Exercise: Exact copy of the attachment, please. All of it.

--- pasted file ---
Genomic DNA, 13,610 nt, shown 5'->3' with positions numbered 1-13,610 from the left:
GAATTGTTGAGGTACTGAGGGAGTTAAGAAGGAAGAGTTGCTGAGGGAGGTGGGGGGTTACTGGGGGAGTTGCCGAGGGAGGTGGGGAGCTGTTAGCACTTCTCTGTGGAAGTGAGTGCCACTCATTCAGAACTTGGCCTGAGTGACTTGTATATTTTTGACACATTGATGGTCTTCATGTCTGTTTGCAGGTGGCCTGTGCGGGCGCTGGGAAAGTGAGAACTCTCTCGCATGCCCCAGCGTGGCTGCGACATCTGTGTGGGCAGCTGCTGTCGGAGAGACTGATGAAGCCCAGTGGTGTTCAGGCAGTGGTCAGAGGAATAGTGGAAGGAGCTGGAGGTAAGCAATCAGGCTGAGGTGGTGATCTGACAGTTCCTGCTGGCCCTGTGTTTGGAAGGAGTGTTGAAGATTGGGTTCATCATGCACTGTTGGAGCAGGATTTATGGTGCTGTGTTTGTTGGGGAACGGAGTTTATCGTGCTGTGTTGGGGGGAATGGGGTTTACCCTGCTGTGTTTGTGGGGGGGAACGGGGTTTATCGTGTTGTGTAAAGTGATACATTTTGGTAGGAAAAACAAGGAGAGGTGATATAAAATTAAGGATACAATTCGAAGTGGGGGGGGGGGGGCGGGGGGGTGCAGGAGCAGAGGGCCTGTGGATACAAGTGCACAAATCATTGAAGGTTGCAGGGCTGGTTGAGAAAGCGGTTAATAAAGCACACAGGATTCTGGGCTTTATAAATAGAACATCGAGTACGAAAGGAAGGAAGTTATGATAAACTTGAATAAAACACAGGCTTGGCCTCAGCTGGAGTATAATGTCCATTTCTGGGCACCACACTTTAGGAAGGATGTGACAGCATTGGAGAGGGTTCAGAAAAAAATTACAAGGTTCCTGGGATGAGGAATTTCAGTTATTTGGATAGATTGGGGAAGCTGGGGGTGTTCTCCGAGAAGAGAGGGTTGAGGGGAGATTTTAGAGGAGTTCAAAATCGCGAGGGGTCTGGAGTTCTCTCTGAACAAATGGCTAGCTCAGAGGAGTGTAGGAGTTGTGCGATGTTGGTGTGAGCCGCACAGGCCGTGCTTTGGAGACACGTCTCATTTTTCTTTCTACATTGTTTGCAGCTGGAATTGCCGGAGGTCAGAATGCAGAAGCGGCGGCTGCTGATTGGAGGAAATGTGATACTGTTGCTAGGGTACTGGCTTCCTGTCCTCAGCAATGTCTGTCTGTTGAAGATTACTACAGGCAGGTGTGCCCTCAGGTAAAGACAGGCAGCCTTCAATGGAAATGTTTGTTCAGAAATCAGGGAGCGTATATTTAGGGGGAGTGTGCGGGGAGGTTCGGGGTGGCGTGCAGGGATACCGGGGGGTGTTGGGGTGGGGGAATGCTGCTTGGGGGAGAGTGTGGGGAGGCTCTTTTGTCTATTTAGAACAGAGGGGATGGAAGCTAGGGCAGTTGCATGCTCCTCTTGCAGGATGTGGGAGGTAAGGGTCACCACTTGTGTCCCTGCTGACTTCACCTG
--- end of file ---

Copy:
Genomic DNA, 13,610 nt, shown 5'->3' with positions numbered 1-13,610 from the left:
GAATTGTTGAGGTACTGAGGGAGTTAAGAAGGAAGAGTTGCTGAGGGAGGTGGGGGGTTACTGGGGGAGTTGCCGAGGGAGGTGGGGAGCTGTTAGCACTTCTCTGTGGAAGTGAGTGCCACTCATTCAGAACTTGGCCTGAGTGACTTGTATATTTTTGACACATTGATGGTCTTCATGTCTGTTTGCAGGTGGCCTGTGCGGGCGCTGGGAAAGTGAGAACTCTCTCGCATGCCCCAGCGTGGCTGCGACATCTGTGTGGGCAGCTGCTGTCGGAGAGACTGATGAAGCCCAGTGGTGTTCAGGCAGTGGTCAGAGGAATAGTGGAAGGAGCTGGAGGTAAGCAATCAGGCTGAGGTGGTGATCTGACAGTTCCTGCTGGCCCTGTGTTTGGAAGGAGTGTTGAAGATTGGGTTCATCATGCACTGTTGGAGCAGGATTTATGGTGCTGTGTTTGTTGGGGAACGGAGTTTATCGTGCTGTGTTGGGGGGAATGGGGTTTACCCTGCTGTGTTTGTGGGGGGGAACGGGGTTTATCGTGTTGTGTAAAGTGATACATTTTGGTAGGAAAAACAAGGAGAGGTGATATAAAATTAAGGATACAATTCGAAGTGGGGGGGGGGGGGCGGGGGGGTGCAGGAGCAGAGGGCCTGTGGATACAAGTGCACAAATCATTGAAGGTTGCAGGGCTGGTTGAGAAAGCGGTTAATAAAGCACACAGGATTCTGGGCTTTATAAATAGAACATCGAGTACGAAAGGAAGGAAGTTATGATAAACTTGAATAAAACACAGGCTTGGCCTCAGCTGGAGTATAATGTCCATTTCTGGGCACCACACTTTAGGAAGGATGTGACAGCATTGGAGAGGGTTCAGAAAAAAATTACAAGGTTCCTGGGATGAGGAATTTCAGTTATTTGGATAGATTGGGGAAGCTGGGGGTGTTCTCCGAGAAGAGAGGGTTGAGGGGAGATTTTAGAGGAGTTCAAAATCGCGAGGGGTCTGGAGTTCTCTCTGAACAAATGGCTAGCTCAGAGGAGTGTAGGAGTTGTGCGATGTTGGTGTGAGCCGCACAGGCCGTGCTTTGGAGACACGTCTCATTTTTCTTTCTACATTGTTTGCAGCTGGAATTGCCGGAGGTCAGAATGCAGAAGCGGCGGCTGCTGATTGGAGGAAATGTGATACTGTTGCTAGGGTACTGGCTTCCTGTCCTCAGCAATGTCTGTCTGTTGAAGATTACTACAGGCAGGTGTGCCCTCAGGTAAAGACAGGCAGCCTTCAATGGAAATGTTTGTTCAGAAATCAGGGAGCGTATATTTAGGGGGAGTGTGCGGGGAGGTTCGGGGTGGCGTGCAGGGATACCGGGGGGTGTTGGGGTGGGGGAATGCTGCTTGGGGGAGAGTGTGGGGAGGCTCTTTTGTCTATTTAGAACAGAGGGGATGGAAGCTAGGGCAGTTGCATGCTCCTCTTGCAGGATGTGGGAGGTAAGGGTCACCACTTGTGTCCCTGCTGACTTCACCTG